Video Card Cooling
Case airflow: The airflow in your case helps dissipate the heat from your entire system.

CPU Cooler: Included with the CPU – Free

Use the CPU Cooler that is included with your CPU.
The CPU cooler that is included with your CPU is perfectly capable of keeping your processor at safe temperatures for many years of usage. Unless you live in an area of the world with particularly warm weather (40C/100F or more), you don’t need an after-market CPU Cooler.

That said, you may want one an after-market CPU Cooler for many reasons:

The recommended case includes one or several cooling fans as well to help you keep your system cool.

3 reasons to upgrade your CPU Cooler:

1. To improve the reliability of your PC and the longevity of your CPU: If your CPU overheats, it will automatically shutdown to avoid damage. This: A- Causes a system shutdown, losing all data that was unsaved. B- Can potentially damage your CPU.
2. Improved overclocking results: Overclocking greatly increases the power consumption of your CPU, even more so if you raise your CPU voltage, and thus the heat that has to be dissipated by the CPU Cooler. A better CPU Cooler will have no problem handling the additional heat and won’t get in the way of your CPU overclock.
3. To lower noise, as the stock cooler can get noisy at times, especially during prolonged work sessions, in a warm room or if you overclock.

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Alternative:

More quiet than stock:

The $12.99 (B&H – International Shipping) ZALMAN USA CNPS7000V-Al PQM is a great alternative to the included CPU Cooler, if you want something that’s more quiet without spending much.

More quiet and better performance:

The $17.99 (B&H – International Shipping) Cooler Master Hyper TX3 offers better cooling performance than the stock cooler and is also more quiet. A good choice to overclock the Pentium G3258 of Tier 1.

Low-noise/great cooling performance: Cooler Master Hyper 212 EVO:

Cooler Master Hyper 212 EVO - CPU Cooler with 120mm PWM Fan (RR-212E-20PK-R2)- $34.29 at Amazon (USA)
- $34.99 at B&H (International Shipping)

The Cooler Master Hyper 212 EVO offers far greater cooling performance and much lower noise compared to the cooler included with the CPU.

You can add a second 120mm fan to improve performance, the cooler comes with the necessary hardware to mount a second fan. Make sure that they push/pull air in the same direction for optimal results. I usually recommend aiming that airflow at an exhaust fan at the back or top of your case, to help exhaust the hot air coming from your CPU.

Need help figuring out how to put the Thermal Compound with the Cooler Master Hyper 212 Evo?

Follow this tutorial, where they compare different methods to figure out the best one.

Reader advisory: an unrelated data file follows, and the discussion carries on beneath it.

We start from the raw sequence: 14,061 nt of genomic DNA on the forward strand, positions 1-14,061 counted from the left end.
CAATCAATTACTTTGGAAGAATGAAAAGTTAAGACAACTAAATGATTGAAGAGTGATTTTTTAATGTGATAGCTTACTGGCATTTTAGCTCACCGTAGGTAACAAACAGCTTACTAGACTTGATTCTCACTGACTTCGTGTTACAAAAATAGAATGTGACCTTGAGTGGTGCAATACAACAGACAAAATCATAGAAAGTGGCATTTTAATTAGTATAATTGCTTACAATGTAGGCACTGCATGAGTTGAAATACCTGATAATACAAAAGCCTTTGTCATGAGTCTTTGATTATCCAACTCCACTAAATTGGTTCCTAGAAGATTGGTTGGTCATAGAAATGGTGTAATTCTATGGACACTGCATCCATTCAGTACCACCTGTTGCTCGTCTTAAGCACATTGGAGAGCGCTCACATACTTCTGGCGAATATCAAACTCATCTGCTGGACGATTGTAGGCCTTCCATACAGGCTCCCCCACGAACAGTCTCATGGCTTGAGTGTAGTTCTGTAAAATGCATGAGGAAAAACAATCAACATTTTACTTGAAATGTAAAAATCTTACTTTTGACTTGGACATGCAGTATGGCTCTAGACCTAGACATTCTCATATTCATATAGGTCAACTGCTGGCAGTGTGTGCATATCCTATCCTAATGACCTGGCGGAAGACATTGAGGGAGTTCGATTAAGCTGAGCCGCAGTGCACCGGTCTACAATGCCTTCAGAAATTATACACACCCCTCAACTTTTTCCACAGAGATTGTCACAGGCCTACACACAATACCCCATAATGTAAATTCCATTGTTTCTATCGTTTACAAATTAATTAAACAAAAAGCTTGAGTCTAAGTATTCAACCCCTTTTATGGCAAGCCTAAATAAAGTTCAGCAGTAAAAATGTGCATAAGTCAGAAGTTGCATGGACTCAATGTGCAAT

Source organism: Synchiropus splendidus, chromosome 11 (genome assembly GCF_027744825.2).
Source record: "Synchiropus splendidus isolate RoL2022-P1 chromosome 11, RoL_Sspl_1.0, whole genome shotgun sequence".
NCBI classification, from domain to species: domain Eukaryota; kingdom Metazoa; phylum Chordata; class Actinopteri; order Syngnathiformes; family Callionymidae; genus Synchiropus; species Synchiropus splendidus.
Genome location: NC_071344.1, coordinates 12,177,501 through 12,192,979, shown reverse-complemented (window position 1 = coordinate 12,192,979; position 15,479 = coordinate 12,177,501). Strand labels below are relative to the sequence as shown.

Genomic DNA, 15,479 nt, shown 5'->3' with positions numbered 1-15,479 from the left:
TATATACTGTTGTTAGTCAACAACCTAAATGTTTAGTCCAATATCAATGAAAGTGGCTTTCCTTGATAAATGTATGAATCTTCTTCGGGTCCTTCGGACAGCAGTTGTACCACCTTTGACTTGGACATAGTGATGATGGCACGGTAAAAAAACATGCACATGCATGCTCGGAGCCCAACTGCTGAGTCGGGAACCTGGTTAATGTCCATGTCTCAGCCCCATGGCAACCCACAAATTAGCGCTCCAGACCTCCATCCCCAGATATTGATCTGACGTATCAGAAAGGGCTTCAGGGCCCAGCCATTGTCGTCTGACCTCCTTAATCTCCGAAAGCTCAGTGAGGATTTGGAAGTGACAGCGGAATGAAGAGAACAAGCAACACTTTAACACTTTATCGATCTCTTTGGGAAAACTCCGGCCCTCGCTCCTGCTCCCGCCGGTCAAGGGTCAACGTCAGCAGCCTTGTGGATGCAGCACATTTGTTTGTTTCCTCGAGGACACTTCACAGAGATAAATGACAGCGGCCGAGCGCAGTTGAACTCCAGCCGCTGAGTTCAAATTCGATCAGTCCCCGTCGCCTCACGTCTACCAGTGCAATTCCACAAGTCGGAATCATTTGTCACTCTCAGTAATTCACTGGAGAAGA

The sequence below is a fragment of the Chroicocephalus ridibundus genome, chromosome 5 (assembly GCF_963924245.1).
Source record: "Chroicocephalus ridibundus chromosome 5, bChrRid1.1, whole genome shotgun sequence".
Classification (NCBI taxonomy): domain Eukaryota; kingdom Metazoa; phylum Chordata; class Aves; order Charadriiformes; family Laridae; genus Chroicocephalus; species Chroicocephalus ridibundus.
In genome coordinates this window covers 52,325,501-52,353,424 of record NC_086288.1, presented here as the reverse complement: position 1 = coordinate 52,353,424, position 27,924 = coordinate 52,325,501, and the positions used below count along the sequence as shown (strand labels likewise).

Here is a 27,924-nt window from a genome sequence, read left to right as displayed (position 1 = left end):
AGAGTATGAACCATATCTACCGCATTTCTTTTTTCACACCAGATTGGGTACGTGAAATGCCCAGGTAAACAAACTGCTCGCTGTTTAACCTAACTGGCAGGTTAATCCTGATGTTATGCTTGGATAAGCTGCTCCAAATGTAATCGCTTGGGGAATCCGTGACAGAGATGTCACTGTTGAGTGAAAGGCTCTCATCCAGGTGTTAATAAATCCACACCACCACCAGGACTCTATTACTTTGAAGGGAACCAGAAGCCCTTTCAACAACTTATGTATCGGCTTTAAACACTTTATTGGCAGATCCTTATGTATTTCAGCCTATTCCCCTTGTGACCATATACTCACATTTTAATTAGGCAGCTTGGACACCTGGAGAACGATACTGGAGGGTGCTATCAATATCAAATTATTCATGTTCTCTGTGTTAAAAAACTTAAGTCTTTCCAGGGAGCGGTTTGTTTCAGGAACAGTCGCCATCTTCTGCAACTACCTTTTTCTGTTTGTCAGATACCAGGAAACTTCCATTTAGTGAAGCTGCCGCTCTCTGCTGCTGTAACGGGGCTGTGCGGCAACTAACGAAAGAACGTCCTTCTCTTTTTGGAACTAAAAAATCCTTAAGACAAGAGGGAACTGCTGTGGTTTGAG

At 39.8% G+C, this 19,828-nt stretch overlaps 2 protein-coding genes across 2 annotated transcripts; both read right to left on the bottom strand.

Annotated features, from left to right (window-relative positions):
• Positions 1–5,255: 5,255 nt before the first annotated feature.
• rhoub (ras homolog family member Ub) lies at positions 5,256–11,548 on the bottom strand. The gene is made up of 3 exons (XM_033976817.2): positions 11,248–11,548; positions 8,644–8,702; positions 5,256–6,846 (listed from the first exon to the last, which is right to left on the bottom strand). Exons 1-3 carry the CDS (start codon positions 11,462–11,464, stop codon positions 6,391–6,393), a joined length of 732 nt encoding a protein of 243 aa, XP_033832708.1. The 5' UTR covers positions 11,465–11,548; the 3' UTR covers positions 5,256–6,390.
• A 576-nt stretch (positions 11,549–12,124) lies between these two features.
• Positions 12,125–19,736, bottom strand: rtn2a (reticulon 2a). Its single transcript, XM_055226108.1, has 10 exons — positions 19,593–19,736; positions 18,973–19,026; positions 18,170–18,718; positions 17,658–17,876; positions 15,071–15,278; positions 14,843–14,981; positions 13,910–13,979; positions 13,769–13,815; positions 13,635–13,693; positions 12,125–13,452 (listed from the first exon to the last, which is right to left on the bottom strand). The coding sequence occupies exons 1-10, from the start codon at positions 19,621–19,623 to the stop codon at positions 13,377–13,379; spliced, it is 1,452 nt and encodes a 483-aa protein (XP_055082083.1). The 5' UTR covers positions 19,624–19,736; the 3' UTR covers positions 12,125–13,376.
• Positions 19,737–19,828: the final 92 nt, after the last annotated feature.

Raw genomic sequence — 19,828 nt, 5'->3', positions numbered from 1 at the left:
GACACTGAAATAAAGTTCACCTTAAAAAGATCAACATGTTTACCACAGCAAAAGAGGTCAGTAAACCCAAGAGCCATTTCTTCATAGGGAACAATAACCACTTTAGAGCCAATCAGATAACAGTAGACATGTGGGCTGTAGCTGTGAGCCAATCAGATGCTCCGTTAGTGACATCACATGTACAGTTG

Micro-ATX

  • COOLER MASTER GeminII M4 120mm: $34 at Amazon (USA) or $36.50 at B&H (International Shipping) – Recommended if you want an after-market CPU Cooler with a Micro-ATX or Mini-ITX case. Note that the Mini-ITX Bitfenix Prodigy cases support the Cooler Master Hyper 212 EVO, so use that instead for those cases.

Thermal compound:
All the recommended after-market CPU Coolers include thermal compounds which are pretty good, so no need to spend more money on a tube of thermal compound.

The Intel CPU Cooler comes with thermal compound that does the job, but it’s far from the best. That said, it’s already on the bottom of the CPU Cooler, so it’s as easy as it gets installation wise. Is it worth it to get better thermal compound for the Intel CPU Cooler? Nope. Spend your money on a better CPU Cooler instead, it’s a far better investment when it comes to results.

What matters the most for performance is not so much which thermal compound that you use, but rather that you apply it in its optimal way, recommended by the manufacturer.
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Case Fans:

The differences between Molex, 3-pin and 4-pin with PWM fans:

  • Molex: Connects to your power supply via a Molex power plug. Fan speed monitoring and PWM are not possible with Molex fans. Incompatible with most fan controllers.
  • 3-pin: Connects to the motherboard using a 3-pin plug. Fits on 4-pin connectors too. Fan speed monitoring available, but PWM is not possible. The best choice to use with a fan controller.
  • 4-pin: Connects to the motherboard using a 4-pin plug. Fan speed monitoring and PWM are available. Can fit on 3 pins connectors, but you lose the PWM function.

What is PWM?
PWM stands for Pulse-Width Modulation. This function allows your motherboard to automatically control the speed of the fan, depending on the CPU load. In other words, it spins slowly and is quiet when your PC is idle but spins up and creates more airflow when your PC is working hard. You can usually change the speed settings in the BIOS/UEFI or through a program on Windows.